These musings on some general, specious algebra that leads 30-year olds into chronic depression and social inadequacy bring us once again to consider the film's final scene. What degree of insistence is there in Bychkova's attempts to get Tom and Masha together? It transpires that he must leave—being a touring artist. In a taxi en route to the airport, Tom asks Masha: “Maybe I should stay?” thus passing any decision-making to his poor passenger. She says nothing. At the airport itself, Tom's puppet turns to Masha on his behalf: “You forgot to ask if he's coming back.” She concurs; she had indeed forgotten. And he doesn't answer. Consequently Tom leaves, as does Masha, albeit in a different direction: homeward.
Neither of the heroes is in a position to run their life. This begs comparison with another comment from Bychkova's press packet, all designed to placate a grumpy press corps ahead of time:
Puppets are Tom's career. Diggie, the puppet who almost never leaves his side, is a kind of stage curtain or veil for Tom and his closed nature. This is perfectly justifiable from a psychological viewpoint. There's an entire field of practice called “puppet therapy.” People discuss their problems with the puppet; what you get is a therapeutic conversation between two "voices." You go deep into your childhood; it's a game that helps you find a way out of any situation.
As Masha returns to her part of town, having lost a lover to both fate and a phobia of commitment, she encounters more puppets. Three men, dressed as huge fluffy cartoon characters, had earlier manhandled her long enough to take an “amusing” photo. She actually pays them some money and quietly peruses the snapshots of her physical frame bent out of shape by three gigantic animals. It strikes her as funny: she comes to terms with her own, puppet-like existence and smiles. In fact she laughs.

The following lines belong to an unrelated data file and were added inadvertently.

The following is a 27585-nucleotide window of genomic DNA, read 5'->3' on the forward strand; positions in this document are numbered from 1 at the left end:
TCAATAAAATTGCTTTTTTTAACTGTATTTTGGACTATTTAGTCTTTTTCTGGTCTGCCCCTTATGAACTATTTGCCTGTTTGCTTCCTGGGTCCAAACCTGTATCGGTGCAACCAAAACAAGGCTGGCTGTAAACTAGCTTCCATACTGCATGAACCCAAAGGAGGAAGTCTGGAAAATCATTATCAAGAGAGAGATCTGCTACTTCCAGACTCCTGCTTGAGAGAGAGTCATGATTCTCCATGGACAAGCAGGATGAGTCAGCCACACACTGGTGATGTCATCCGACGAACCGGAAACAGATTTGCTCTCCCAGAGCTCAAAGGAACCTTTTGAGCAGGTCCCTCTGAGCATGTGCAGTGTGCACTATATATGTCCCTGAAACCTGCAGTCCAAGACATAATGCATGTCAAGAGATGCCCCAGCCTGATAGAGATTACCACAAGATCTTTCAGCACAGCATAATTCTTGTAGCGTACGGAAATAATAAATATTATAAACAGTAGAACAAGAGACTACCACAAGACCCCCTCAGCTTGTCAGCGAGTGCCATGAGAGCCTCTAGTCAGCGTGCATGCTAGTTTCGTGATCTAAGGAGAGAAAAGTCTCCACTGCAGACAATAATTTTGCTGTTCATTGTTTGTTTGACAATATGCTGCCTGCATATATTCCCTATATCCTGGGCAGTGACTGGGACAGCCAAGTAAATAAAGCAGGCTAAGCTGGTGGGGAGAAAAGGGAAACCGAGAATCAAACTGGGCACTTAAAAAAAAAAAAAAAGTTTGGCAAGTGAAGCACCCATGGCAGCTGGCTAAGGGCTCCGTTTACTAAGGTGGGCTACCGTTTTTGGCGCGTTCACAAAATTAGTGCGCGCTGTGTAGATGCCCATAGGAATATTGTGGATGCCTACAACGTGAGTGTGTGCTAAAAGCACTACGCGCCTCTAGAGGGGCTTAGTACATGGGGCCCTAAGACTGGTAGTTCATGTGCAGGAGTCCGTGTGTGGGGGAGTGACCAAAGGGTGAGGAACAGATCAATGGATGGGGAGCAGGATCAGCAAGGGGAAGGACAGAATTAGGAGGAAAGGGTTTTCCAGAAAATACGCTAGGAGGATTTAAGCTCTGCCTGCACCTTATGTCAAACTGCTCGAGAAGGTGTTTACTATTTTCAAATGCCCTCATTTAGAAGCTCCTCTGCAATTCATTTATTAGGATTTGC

Then, in a redone scene from Piter FM, she is splashed with water. In the first movie, the heroine was swiftly soaked by an unexpected rain shower. With a quick intake of breath, she had looked to the sky with gratitude. Masha is hit in the face by a boy's water gun and she does the same. A plane flies overhead, probably with Tom on board. Thus ends a movie that was, according to the law of averages, going to be a sophomoric slump. Bychkova, aware of that danger, took out some insurance. She loaded up her vast press packet with lengthy rationales, and then refused to reinhabit the realm of self-assured, sunny youth that had brought success to the first film. Plus One is an entire story about “difficult” second chances, of sophomoric slumps into peaceful, but sadder philosophies.
As a result, Plus One has less market appeal: the characters are older, less attractive, and resigned to their fate. Nonetheless, it is a markedly more honest endeavor and Masha needn't have worried too much about Tom's inability to commit, no matter what his international schedule might decide. A medical study released this week attributes commitment-phobia to a gene found in two other places: autism patients and polygamous voles.
|Comment on this review via the LJ Forum|
Sergei Nagornyi, “Sluzhebno-kukol'nyi roman,” Interfaks (14 August 2008)
“Vse dlia pressy”, Telesto kinokompaniia (undated)
Plus One , Russia, 2008
Color, 96 minutes
Director: Oksana Bychkova
Scriptwriters: Oksana Bychkova, Nana Grinshtein
Cinematography: Ivan Gudkov
Art Director: Ol'ga Khlebnikova
Cast: Madlen Dzhabrailova, Jethro Skinner, Vladimir Il'in, Miroslava Karpovich, Evgenii Tsyganov, Iurii Kolokol'nikov, Pavel Derevianko, Miriam Sekhon
Producers: Elena Glikman, Iaroslav Zhivov
Oksana Bychkova: Plus One (Plius odin, 2008)
reviewed by David MacFadyen© 2008